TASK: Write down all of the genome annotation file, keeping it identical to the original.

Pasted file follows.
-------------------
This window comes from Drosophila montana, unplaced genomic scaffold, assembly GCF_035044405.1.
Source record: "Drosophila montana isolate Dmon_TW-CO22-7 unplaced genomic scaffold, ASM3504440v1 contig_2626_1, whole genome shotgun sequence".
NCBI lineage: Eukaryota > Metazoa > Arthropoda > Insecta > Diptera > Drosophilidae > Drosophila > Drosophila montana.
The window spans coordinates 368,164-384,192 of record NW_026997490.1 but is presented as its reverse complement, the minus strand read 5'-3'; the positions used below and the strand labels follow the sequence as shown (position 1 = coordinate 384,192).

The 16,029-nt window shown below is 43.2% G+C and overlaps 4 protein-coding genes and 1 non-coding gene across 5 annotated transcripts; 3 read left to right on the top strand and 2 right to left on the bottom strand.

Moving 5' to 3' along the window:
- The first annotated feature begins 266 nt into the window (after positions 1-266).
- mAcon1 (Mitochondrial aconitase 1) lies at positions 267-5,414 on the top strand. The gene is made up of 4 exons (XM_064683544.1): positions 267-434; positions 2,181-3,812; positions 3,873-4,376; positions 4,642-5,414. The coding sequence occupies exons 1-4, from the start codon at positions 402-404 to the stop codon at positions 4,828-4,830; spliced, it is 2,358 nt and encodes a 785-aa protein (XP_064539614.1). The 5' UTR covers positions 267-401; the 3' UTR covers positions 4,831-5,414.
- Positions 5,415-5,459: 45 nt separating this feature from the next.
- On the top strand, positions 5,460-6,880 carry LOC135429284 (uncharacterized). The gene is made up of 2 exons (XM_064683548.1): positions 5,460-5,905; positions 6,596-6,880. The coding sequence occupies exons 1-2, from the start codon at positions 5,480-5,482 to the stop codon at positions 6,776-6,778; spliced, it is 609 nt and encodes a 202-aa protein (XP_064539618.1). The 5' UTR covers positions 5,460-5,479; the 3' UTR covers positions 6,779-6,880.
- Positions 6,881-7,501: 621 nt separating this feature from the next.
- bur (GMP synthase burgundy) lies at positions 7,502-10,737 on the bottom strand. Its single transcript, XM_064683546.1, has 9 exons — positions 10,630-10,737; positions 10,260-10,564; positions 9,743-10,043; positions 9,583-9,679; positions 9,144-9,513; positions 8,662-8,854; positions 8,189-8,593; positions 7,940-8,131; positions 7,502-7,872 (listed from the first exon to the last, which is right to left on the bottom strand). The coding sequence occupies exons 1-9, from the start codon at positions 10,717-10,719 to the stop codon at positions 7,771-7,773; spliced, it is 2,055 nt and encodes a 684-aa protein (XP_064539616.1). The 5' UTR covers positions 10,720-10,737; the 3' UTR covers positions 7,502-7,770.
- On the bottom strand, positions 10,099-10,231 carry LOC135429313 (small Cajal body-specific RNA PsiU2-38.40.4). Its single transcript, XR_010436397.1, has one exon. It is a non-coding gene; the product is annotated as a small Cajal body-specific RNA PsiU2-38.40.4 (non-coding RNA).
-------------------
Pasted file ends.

This window comes from Drosophila montana, unplaced genomic scaffold, assembly GCF_035044405.1.
Source record: "Drosophila montana isolate Dmon_TW-CO22-7 unplaced genomic scaffold, ASM3504440v1 contig_2626_1, whole genome shotgun sequence".
NCBI lineage: Eukaryota > Metazoa > Arthropoda > Insecta > Diptera > Drosophilidae > Drosophila > Drosophila montana.
The window spans coordinates 368,164-384,192 of record NW_026997490.1 but is presented as its reverse complement, the minus strand read 5'-3'; the positions used below and the strand labels follow the sequence as shown (position 1 = coordinate 384,192).

The 16,029-nt window shown below is 43.2% G+C and overlaps 4 protein-coding genes and 1 non-coding gene across 5 annotated transcripts; 3 read left to right on the top strand and 2 right to left on the bottom strand.

Moving 5' to 3' along the window:
- The first annotated feature begins 266 nt into the window (after positions 1-266).
- mAcon1 (Mitochondrial aconitase 1) lies at positions 267-5,414 on the top strand. The gene is made up of 4 exons (XM_064683544.1): positions 267-434; positions 2,181-3,812; positions 3,873-4,376; positions 4,642-5,414. The coding sequence occupies exons 1-4, from the start codon at positions 402-404 to the stop codon at positions 4,828-4,830; spliced, it is 2,358 nt and encodes a 785-aa protein (XP_064539614.1). The 5' UTR covers positions 267-401; the 3' UTR covers positions 4,831-5,414.
- Positions 5,415-5,459: 45 nt separating this feature from the next.
- On the top strand, positions 5,460-6,880 carry LOC135429284 (uncharacterized). The gene is made up of 2 exons (XM_064683548.1): positions 5,460-5,905; positions 6,596-6,880. The coding sequence occupies exons 1-2, from the start codon at positions 5,480-5,482 to the stop codon at positions 6,776-6,778; spliced, it is 609 nt and encodes a 202-aa protein (XP_064539618.1). The 5' UTR covers positions 5,460-5,479; the 3' UTR covers positions 6,779-6,880.
- Positions 6,881-7,501: 621 nt separating this feature from the next.
- bur (GMP synthase burgundy) lies at positions 7,502-10,737 on the bottom strand. Its single transcript, XM_064683546.1, has 9 exons — positions 10,630-10,737; positions 10,260-10,564; positions 9,743-10,043; positions 9,583-9,679; positions 9,144-9,513; positions 8,662-8,854; positions 8,189-8,593; positions 7,940-8,131; positions 7,502-7,872 (listed from the first exon to the last, which is right to left on the bottom strand). The coding sequence occupies exons 1-9, from the start codon at positions 10,717-10,719 to the stop codon at positions 7,771-7,773; spliced, it is 2,055 nt and encodes a 684-aa protein (XP_064539616.1). The 5' UTR covers positions 10,720-10,737; the 3' UTR covers positions 7,502-7,770.
- On the bottom strand, positions 10,099-10,231 carry LOC135429313 (small Cajal body-specific RNA PsiU2-38.40.4). Its single transcript, XR_010436397.1, has one exon. It is a non-coding gene; the product is annotated as a small Cajal body-specific RNA PsiU2-38.40.4 (non-coding RNA).